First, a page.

3/15/13 The Utopian Ideal
Karl Marx once famously wrote that the culmination of Communism would be a society which could “inscribe on its banners: From each according to his ability, to each according to his needs!”
Wikipedia tells us that Marx didn’t originate the phrase, but regardless, it has become a popular summary of the ultimate socialist or communist ideal. To most people, it sounds like a good idea, but most people don’t have the time or inclination to think about it.
If they did, they would recognize it for the nonsense that it is. The only thing this phrase gets right is it places the “from” before the “to”, i.e. production must precede consumption. Other than that, it is a prescription for total dictatorship.
Take the word “needs”: “ — to each according to his needs.” A second’s reflection and all of us would agree that “needs” is a highly subjective term. How do we draw the line between wants and needs?
It’s been a cold spring, and you say you “need” a week in Hawaii. Your wife loves cats so she “needs” to buy cat food. (Don’t you think all the money society spends on pet food could be put to better use?) You “need” an iPad? A 3-D color TV? A four-wheel drive? Roquefort dressing? etc. etc. ad infinitum.
It’s obvious we can’t leave the definition of an individual’s needs up to the individual. We will require a group of intellectually and morally superior people to come to disinterested judgments on what each of us “needs”. I know some people right here in Silver City who would be good at this job.
One is a very nice lady with whom I was talking one day about locally grown food and “sustainability” here in Silver City. I said that if I were to put up some greenhouses and grow bananas at $5 a pound, we wouldn’t have to rely on $.50 per pound imported bananas that come all the way from Guatemala. Well, she said, people don’t really NEED bananas.
On another occasion, I was at a “Local Food Forum” meeting and mentioned that WalMart and Albertson’s have a fantastic array of foods from all over the world, one of my favorites being stuffed olives, difficult to grow locally. To which one of the attendees replied, jaw firmly set, that people will have to learn to live without some things. (This was another lady. Does a lot of church work.)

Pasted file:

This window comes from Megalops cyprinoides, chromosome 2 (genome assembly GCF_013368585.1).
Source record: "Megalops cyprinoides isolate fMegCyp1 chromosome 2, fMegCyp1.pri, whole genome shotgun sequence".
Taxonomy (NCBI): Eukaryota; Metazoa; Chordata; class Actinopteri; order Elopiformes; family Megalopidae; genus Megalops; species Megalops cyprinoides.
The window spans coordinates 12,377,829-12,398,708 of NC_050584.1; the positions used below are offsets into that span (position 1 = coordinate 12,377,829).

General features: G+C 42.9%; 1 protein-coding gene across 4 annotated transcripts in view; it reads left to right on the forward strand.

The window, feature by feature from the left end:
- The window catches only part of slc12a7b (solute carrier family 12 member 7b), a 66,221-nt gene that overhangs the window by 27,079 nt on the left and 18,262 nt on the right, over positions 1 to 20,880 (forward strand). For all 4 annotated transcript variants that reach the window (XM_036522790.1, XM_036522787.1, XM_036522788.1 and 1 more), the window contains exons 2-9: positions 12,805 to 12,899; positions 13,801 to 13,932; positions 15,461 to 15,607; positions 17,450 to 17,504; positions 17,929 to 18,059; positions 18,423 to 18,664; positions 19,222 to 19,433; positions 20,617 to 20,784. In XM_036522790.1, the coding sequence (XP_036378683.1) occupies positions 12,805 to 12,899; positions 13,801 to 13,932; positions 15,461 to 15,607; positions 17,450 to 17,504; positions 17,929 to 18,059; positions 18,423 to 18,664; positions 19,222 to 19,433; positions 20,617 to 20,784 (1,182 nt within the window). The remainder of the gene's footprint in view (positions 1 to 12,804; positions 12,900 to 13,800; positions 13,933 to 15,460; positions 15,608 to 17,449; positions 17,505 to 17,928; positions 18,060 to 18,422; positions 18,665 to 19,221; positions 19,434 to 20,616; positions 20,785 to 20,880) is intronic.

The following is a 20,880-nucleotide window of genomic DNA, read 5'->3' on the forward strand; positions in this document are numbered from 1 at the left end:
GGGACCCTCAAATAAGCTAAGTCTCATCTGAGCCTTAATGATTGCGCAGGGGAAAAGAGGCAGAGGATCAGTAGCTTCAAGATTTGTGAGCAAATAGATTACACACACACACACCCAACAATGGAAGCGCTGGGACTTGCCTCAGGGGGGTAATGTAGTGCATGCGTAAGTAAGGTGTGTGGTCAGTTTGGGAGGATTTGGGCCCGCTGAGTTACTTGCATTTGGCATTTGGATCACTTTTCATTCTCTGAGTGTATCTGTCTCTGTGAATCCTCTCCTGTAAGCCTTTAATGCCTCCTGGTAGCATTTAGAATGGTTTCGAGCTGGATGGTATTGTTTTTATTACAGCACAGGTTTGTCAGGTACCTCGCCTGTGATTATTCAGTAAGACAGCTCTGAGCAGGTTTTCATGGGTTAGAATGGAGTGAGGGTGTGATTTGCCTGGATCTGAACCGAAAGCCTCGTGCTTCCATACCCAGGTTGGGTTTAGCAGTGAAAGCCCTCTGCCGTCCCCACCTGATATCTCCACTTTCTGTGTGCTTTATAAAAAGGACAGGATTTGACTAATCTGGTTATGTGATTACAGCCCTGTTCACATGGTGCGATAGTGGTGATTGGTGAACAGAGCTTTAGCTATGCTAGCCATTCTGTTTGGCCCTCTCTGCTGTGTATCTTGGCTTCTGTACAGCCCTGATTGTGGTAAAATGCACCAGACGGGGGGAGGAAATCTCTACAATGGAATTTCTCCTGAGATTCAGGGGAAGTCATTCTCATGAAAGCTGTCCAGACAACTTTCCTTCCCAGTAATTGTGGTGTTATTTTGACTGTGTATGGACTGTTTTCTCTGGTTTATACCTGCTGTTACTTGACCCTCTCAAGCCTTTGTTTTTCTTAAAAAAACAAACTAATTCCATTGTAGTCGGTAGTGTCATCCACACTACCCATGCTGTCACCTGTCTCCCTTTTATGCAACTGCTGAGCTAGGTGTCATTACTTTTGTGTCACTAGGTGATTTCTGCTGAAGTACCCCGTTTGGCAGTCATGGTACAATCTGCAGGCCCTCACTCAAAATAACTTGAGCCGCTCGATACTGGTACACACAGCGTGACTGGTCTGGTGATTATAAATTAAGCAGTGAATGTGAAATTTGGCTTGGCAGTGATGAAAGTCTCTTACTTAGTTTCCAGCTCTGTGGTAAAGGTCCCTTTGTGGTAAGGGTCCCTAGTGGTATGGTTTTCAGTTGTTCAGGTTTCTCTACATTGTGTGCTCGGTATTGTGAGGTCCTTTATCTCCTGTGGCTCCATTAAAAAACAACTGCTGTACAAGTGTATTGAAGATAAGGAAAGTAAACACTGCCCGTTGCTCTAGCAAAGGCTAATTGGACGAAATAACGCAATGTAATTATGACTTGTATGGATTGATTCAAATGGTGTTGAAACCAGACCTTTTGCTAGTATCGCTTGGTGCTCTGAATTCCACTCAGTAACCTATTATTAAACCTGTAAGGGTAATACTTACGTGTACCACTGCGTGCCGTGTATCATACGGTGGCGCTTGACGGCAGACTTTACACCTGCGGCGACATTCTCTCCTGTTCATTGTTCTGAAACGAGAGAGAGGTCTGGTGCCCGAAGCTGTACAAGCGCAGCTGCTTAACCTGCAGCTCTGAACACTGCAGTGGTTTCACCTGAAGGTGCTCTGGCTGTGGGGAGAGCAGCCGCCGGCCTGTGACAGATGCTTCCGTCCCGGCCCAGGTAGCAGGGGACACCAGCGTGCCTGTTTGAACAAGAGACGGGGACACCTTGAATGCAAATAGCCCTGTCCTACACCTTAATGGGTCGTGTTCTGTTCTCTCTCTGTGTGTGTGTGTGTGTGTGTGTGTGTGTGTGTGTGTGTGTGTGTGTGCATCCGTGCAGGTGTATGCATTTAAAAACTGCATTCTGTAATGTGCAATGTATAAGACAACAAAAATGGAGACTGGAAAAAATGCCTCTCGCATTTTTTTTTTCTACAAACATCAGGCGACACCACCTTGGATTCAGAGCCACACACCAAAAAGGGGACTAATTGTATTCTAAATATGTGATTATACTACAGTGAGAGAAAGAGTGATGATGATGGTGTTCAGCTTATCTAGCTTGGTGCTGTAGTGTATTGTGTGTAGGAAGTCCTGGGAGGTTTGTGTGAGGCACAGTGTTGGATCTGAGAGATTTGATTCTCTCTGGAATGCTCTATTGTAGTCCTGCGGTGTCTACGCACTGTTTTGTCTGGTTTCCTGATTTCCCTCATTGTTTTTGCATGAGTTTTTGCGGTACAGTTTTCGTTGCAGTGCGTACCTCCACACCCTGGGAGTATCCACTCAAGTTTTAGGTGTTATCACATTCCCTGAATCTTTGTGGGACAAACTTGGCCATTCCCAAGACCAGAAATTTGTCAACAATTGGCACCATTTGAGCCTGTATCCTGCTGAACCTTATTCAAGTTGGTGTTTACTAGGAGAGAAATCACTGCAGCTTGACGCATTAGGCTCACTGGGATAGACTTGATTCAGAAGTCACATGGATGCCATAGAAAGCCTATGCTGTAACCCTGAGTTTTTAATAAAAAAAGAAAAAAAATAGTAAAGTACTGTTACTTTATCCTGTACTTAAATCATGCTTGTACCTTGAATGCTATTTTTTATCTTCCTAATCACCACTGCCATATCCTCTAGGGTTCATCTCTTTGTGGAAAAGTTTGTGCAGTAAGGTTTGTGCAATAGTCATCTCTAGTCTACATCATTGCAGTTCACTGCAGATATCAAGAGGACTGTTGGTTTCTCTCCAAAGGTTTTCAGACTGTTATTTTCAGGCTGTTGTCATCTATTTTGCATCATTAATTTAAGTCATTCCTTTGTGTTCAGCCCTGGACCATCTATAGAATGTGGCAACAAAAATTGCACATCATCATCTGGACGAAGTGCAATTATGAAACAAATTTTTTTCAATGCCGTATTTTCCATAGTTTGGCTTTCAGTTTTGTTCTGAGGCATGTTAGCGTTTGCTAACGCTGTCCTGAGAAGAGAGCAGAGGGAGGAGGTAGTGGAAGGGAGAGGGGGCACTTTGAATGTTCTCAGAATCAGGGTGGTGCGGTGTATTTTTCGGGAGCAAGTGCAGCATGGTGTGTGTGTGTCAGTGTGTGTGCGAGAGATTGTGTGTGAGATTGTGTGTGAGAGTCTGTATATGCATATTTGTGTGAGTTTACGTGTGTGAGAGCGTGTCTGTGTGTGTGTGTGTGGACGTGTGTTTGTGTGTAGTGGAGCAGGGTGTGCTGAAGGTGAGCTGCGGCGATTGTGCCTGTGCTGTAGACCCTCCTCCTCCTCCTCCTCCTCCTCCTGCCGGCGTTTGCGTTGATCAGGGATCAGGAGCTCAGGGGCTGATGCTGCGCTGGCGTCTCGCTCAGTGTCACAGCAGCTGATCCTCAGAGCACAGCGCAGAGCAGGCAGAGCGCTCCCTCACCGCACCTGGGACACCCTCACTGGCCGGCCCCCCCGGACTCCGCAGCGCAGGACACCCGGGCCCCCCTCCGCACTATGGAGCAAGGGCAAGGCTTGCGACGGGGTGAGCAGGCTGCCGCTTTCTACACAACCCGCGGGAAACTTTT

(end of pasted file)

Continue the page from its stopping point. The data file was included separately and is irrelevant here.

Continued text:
At the other end of Marx’s dictum, we have the word “ability”: “From each, according to his ability — ”. While this may seem to be a more objective characteristic, i.e. either a person has or does not have ability, it too, is a very subjective concept. Certain selfish people, for instance, may not want to exercise the full extent of their abilities if they resent the value of their efforts going to someone else, someone with greater “needs”.
How can society motivate such despicable people? Put their names in the paper? Long, arduous prison terms? How about firing squads?
Then there are unfortunate people, like myself, who just don’t have any abilities. I can’t carry a tune, swing a golf club, or do any other thing of possible value. However, if I lived in Cuba, that brilliant judge of talent, Che Guevara, would have immediately seen that I had the ability to harvest sugar cane. What a guy.
Finally, if we look at the whole phrase, is this “from” and “to” going to be a voluntary process? Will those with abilities gather every Saturday in the town square to give to those with needs, or will there have to be some external motivating factor? How about a police state?
In fairness to Marx, this society he envisioned would come after the proletariat had thrown off its chains and where “labor has become not only a means of life but life’s prime want”. People would work for the good of society, not out of compulsion, but because, according to Wikipedia, “ — work would have become such a pleasurable and creative activity”.
One wonders, in such a society, who would collect the garbage.